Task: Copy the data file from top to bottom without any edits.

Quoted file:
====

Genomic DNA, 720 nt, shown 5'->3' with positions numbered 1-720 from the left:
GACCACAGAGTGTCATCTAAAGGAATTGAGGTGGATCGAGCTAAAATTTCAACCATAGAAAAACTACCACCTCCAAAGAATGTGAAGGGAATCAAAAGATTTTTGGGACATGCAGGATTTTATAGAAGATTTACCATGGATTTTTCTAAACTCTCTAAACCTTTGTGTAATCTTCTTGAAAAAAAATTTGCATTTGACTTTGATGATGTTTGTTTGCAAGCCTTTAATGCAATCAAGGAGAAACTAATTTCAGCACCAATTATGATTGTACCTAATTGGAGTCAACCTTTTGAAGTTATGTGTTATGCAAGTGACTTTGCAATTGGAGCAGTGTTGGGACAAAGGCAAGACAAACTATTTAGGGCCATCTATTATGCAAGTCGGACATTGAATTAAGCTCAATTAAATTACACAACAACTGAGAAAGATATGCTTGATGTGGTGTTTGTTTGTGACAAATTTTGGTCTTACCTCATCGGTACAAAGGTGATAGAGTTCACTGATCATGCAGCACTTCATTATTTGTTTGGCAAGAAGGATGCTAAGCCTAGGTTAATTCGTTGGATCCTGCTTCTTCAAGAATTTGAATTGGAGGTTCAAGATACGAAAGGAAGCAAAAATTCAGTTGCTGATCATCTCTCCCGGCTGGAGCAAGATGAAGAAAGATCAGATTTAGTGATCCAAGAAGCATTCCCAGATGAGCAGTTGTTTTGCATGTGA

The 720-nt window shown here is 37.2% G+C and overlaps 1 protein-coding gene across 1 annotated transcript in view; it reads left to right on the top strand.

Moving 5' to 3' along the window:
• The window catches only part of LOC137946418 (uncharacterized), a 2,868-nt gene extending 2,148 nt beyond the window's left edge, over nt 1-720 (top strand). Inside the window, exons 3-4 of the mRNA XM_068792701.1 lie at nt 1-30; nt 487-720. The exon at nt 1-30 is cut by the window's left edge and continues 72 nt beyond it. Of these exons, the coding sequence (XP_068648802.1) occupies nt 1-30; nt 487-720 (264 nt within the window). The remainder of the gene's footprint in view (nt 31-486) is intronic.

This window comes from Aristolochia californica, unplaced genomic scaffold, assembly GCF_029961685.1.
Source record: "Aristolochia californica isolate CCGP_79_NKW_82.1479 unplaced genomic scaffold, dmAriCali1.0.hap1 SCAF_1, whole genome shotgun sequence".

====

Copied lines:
Genomic DNA, 720 nt, shown 5'->3' with positions numbered 1-720 from the left:
GACCACAGAGTGTCATCTAAAGGAATTGAGGTGGATCGAGCTAAAATTTCAACCATAGAAAAACTACCACCTCCAAAGAATGTGAAGGGAATCAAAAGATTTTTGGGACATGCAGGATTTTATAGAAGATTTACCATGGATTTTTCTAAACTCTCTAAACCTTTGTGTAATCTTCTTGAAAAAAAATTTGCATTTGACTTTGATGATGTTTGTTTGCAAGCCTTTAATGCAATCAAGGAGAAACTAATTTCAGCACCAATTATGATTGTACCTAATTGGAGTCAACCTTTTGAAGTTATGTGTTATGCAAGTGACTTTGCAATTGGAGCAGTGTTGGGACAAAGGCAAGACAAACTATTTAGGGCCATCTATTATGCAAGTCGGACATTGAATTAAGCTCAATTAAATTACACAACAACTGAGAAAGATATGCTTGATGTGGTGTTTGTTTGTGACAAATTTTGGTCTTACCTCATCGGTACAAAGGTGATAGAGTTCACTGATCATGCAGCACTTCATTATTTGTTTGGCAAGAAGGATGCTAAGCCTAGGTTAATTCGTTGGATCCTGCTTCTTCAAGAATTTGAATTGGAGGTTCAAGATACGAAAGGAAGCAAAAATTCAGTTGCTGATCATCTCTCCCGGCTGGAGCAAGATGAAGAAAGATCAGATTTAGTGATCCAAGAAGCATTCCCAGATGAGCAGTTGTTTTGCATGTGA

The 720-nt window shown here is 37.2% G+C and overlaps 1 protein-coding gene across 1 annotated transcript in view; it reads left to right on the top strand.

Moving 5' to 3' along the window:
• The window catches only part of LOC137946418 (uncharacterized), a 2,868-nt gene extending 2,148 nt beyond the window's left edge, over nt 1-720 (top strand). Inside the window, exons 3-4 of the mRNA XM_068792701.1 lie at nt 1-30; nt 487-720. The exon at nt 1-30 is cut by the window's left edge and continues 72 nt beyond it. Of these exons, the coding sequence (XP_068648802.1) occupies nt 1-30; nt 487-720 (264 nt within the window). The remainder of the gene's footprint in view (nt 31-486) is intronic.

This window comes from Aristolochia californica, unplaced genomic scaffold, assembly GCF_029961685.1.
Source record: "Aristolochia californica isolate CCGP_79_NKW_82.1479 unplaced genomic scaffold, dmAriCali1.0.hap1 SCAF_1, whole genome shotgun sequence".